I love this top! So much so that I have worn it two days running. After a previous post when I reported that it wasn’t quite right I decided to bite the bullet and take the shoulder seams in by just over an inch. This definitely did the trick. I wouldn’t want to show the interior workings as I had to be a bit creative when finishing it off after the alterations but no-one will see that.
The pattern was self-drafted and based on an existing top that I’ve had for years and a couple of patterns I already had but with necklines I didn’t like or shoulder that were too narrow. I had absolutely no idea what I was doing (hence the very basic brown paper pattern pieces) and I really think I should enrol on this Craftsy course to learn how to make a bodice sloper so that I can perfect my technique. I have to confess that reading Hila’s Saturday Night Stitch post about the skirt sloper course was the first time I’d ever heard the term ‘sloper’.
My main criteria for clothing is that is comfortable and I hardly know I am wearing this top. It goes perfectly with a cardigan (I am a big cardigan fan) and the only thing wrong with it is that it make my eyes go a bit funny if I look down at the stripes So the answer is – don’t look down! This striped jersey fabric from Clothkits is really lovely. Comfortable, really easy to work with and with enough body to give the top structure. It is not the cheapest but as I could probably make this top from 70cms I think I can live with that. I’m tempted by the red and grey stripe but in the meantime I’ve nearly finished a plain version in the black cotton interlock from Tissu Fabrics. It doesn’t hang as well but it is very reasonably priced. I wished I’d noticed that they do a jet black version which I think I would have preferred. I nearly forgot to mention that I used a twin needle for the first time to finish the hem. It was brilliant and the space between the needles was exactly the width of a stripe so I was just about able to conceal the navy stitching on a navy stripe.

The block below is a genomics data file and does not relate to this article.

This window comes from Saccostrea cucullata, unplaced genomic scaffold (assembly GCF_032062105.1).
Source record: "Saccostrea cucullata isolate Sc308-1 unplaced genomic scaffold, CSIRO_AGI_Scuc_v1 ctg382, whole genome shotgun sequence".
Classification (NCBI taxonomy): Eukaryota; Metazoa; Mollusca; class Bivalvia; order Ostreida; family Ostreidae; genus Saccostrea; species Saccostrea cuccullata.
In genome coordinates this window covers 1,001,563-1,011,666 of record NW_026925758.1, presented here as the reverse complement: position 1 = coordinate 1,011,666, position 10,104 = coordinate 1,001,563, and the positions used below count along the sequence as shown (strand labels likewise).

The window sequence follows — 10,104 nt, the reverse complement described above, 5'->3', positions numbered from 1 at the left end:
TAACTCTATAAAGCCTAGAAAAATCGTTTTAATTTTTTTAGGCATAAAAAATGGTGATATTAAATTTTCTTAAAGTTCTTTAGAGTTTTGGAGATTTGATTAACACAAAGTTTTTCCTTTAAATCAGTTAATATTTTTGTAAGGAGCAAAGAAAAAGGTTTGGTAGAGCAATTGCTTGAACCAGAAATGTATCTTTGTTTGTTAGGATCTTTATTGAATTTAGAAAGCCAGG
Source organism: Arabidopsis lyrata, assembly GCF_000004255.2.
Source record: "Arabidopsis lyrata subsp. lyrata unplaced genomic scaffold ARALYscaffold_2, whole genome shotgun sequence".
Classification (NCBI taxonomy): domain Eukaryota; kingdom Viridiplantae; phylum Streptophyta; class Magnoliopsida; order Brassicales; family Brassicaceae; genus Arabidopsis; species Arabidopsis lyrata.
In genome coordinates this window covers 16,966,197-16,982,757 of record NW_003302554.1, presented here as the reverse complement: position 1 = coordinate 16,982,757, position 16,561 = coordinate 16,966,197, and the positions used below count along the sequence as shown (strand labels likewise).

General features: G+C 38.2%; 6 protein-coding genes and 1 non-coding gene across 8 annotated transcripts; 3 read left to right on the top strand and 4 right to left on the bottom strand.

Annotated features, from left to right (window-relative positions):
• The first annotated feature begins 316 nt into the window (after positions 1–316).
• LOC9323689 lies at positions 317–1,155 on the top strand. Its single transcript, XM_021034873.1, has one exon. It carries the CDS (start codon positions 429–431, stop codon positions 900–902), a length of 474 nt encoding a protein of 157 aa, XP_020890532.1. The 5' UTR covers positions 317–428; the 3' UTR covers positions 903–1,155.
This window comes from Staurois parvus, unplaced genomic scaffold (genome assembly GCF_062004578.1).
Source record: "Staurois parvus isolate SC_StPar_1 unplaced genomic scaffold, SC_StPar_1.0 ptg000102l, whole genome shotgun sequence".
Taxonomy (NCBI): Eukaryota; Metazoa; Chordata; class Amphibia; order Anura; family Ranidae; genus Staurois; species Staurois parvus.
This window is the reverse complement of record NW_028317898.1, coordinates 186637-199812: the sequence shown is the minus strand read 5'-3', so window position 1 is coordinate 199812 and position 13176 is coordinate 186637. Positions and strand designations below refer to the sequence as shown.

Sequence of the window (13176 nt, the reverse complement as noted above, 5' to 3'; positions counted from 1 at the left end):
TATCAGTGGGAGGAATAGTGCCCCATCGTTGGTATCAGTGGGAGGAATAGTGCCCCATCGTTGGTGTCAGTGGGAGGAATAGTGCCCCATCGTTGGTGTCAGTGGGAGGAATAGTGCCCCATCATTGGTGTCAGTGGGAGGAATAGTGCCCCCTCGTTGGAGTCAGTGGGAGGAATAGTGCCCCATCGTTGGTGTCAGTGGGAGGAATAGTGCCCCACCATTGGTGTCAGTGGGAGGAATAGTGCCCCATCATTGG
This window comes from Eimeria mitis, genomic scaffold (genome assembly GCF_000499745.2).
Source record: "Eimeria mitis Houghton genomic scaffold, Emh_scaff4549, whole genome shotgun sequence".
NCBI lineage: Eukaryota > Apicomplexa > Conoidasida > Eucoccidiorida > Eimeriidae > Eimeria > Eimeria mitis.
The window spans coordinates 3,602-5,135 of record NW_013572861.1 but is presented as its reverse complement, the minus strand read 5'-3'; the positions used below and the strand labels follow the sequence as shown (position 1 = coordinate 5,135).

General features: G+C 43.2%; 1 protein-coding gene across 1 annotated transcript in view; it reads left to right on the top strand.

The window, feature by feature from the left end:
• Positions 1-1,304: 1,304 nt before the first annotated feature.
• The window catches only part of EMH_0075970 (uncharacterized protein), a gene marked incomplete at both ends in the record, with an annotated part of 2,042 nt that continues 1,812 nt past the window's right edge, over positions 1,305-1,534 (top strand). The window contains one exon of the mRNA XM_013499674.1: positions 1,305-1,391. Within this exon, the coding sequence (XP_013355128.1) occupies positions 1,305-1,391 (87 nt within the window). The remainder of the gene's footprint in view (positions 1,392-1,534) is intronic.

On to today’s packed lunch. Anyone who knows us will be aware that W is pretty keen on his food and his daily lunch box is very important! Last night I realised the fridge was looking a bit bare so I decided I would have to rustle up something with what was left. I’ve noticed a few crustless quiches in the supermarket recently so I created these Crustless Mediterranean Mini Quiches. The recipe is fairly basic but could be adapted to use up all sorts of ingredients and one of the advantages is that the lack of pastry makes them gluten free.
- 1 tablespoon olive oil
- 6 large mushrooms, chopped
- 1 small red pepper, chopped
- 75g feta cheese, crumbled
- 12 black olives, chopped
- 6 free-range eggs
- Salt and black pepper to taste
Preheat oven to 180°C.
Heat olive oil in a frying pan and saute the mushrooms and red pepper until soft. Stir in the feta cheese and olives being careful not to break up the cheese too much.
Whisk the eggs with seasoning.
Divide the vegetable mixed between 12 muffin tins. I lined mine with some individual silicone muffin cases which are brilliant. They are so non-stick the contents are practically climbing out of the cases by themselves once they are cooked.
Pour over the egg mixture so each case is about two-thirds full.
Cook in the pre-heated over for 20 – 25 minutes. Mine took 22 minutes. Don’t overcook them or they will become rubbery.
These would make a lovely starter eaten warm with salad but they did make an excellent lunch box item.
I packed a couple for my own lunch which I decided to serve on a plate rather than eat straight from the plastic box. The salad dressing is a combination of red pesto and olive oil. An definite improvement on shop-bought sandwiches.